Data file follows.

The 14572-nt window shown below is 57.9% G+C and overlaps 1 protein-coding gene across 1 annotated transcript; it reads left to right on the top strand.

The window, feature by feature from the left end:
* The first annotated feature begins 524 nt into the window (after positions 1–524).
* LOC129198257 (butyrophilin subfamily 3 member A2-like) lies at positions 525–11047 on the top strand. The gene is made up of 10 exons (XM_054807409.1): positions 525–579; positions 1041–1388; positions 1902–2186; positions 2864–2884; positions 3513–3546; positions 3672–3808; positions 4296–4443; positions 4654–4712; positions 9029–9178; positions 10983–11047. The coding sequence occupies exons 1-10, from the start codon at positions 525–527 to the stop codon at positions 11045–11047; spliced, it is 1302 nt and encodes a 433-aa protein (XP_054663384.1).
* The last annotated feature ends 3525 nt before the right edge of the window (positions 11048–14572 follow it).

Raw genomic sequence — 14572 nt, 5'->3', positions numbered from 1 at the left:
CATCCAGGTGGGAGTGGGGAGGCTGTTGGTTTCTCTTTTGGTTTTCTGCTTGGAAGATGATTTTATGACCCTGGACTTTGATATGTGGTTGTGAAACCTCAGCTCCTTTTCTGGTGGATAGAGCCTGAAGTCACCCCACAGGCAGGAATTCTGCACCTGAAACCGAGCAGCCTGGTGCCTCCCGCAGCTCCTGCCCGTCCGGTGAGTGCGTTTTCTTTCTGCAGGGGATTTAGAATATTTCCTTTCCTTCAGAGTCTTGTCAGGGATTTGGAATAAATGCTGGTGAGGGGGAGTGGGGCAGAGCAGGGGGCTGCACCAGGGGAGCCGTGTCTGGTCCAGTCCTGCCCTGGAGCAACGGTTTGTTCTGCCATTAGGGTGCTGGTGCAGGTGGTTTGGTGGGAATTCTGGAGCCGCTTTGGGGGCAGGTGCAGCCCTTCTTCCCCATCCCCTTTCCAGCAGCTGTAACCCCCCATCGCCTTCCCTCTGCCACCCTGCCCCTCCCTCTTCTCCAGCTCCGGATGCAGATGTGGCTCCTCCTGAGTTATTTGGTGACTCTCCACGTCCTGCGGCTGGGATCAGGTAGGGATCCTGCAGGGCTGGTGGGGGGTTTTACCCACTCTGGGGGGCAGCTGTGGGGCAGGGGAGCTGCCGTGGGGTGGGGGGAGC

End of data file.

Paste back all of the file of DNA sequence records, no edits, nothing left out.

The 14572-nt window shown below is 57.9% G+C and overlaps 1 protein-coding gene across 1 annotated transcript; it reads left to right on the top strand.

The window, feature by feature from the left end:
* The first annotated feature begins 524 nt into the window (after positions 1–524).
* LOC129198257 (butyrophilin subfamily 3 member A2-like) lies at positions 525–11047 on the top strand. The gene is made up of 10 exons (XM_054807409.1): positions 525–579; positions 1041–1388; positions 1902–2186; positions 2864–2884; positions 3513–3546; positions 3672–3808; positions 4296–4443; positions 4654–4712; positions 9029–9178; positions 10983–11047. The coding sequence occupies exons 1-10, from the start codon at positions 525–527 to the stop codon at positions 11045–11047; spliced, it is 1302 nt and encodes a 433-aa protein (XP_054663384.1).
* The last annotated feature ends 3525 nt before the right edge of the window (positions 11048–14572 follow it).

Raw genomic sequence — 14572 nt, 5'->3', positions numbered from 1 at the left:
CATCCAGGTGGGAGTGGGGAGGCTGTTGGTTTCTCTTTTGGTTTTCTGCTTGGAAGATGATTTTATGACCCTGGACTTTGATATGTGGTTGTGAAACCTCAGCTCCTTTTCTGGTGGATAGAGCCTGAAGTCACCCCACAGGCAGGAATTCTGCACCTGAAACCGAGCAGCCTGGTGCCTCCCGCAGCTCCTGCCCGTCCGGTGAGTGCGTTTTCTTTCTGCAGGGGATTTAGAATATTTCCTTTCCTTCAGAGTCTTGTCAGGGATTTGGAATAAATGCTGGTGAGGGGGAGTGGGGCAGAGCAGGGGGCTGCACCAGGGGAGCCGTGTCTGGTCCAGTCCTGCCCTGGAGCAACGGTTTGTTCTGCCATTAGGGTGCTGGTGCAGGTGGTTTGGTGGGAATTCTGGAGCCGCTTTGGGGGCAGGTGCAGCCCTTCTTCCCCATCCCCTTTCCAGCAGCTGTAACCCCCCATCGCCTTCCCTCTGCCACCCTGCCCCTCCCTCTTCTCCAGCTCCGGATGCAGATGTGGCTCCTCCTGAGTTATTTGGTGACTCTCCACGTCCTGCGGCTGGGATCAGGTAGGGATCCTGCAGGGCTGGTGGGGGGTTTTACCCACTCTGGGGGGCAGCTGTGGGGCAGGGGAGCTGCCGTGGGGTGGGGGGAGC